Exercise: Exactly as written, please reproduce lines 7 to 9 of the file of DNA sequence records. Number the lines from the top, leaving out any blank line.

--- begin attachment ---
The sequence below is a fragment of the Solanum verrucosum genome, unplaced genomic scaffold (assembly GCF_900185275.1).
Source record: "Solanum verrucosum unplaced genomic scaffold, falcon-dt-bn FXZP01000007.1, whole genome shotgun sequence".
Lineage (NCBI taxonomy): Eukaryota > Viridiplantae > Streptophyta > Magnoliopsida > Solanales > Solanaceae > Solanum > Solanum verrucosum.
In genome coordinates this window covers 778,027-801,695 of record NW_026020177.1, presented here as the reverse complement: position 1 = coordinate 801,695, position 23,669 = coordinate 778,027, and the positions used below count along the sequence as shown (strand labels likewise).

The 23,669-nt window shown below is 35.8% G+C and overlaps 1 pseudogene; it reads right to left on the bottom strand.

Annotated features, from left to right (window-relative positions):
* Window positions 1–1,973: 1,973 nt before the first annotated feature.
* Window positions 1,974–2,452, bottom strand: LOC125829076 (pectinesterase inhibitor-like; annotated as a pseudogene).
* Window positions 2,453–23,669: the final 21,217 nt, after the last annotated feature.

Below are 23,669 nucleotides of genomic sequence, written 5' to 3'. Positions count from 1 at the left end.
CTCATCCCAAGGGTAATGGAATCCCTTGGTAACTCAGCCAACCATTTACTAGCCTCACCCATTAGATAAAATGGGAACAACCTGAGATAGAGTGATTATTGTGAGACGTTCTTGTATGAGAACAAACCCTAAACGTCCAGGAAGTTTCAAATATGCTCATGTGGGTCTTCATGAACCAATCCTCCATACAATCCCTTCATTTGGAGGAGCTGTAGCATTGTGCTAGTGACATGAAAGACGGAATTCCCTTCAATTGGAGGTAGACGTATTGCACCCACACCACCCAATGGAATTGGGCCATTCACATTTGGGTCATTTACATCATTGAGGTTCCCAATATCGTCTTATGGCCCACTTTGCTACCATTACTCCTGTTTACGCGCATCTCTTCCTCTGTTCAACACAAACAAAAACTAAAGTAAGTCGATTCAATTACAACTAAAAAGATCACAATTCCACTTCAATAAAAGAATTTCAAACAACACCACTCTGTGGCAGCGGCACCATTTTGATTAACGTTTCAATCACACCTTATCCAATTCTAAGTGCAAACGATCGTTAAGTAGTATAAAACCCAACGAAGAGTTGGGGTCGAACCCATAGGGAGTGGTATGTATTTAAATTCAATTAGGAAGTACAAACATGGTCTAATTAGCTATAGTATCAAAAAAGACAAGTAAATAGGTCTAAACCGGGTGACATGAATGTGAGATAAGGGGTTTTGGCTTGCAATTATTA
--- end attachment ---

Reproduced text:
* Window positions 1–1,973: 1,973 nt before the first annotated feature.
* Window positions 1,974–2,452, bottom strand: LOC125829076 (pectinesterase inhibitor-like; annotated as a pseudogene).
* Window positions 2,453–23,669: the final 21,217 nt, after the last annotated feature.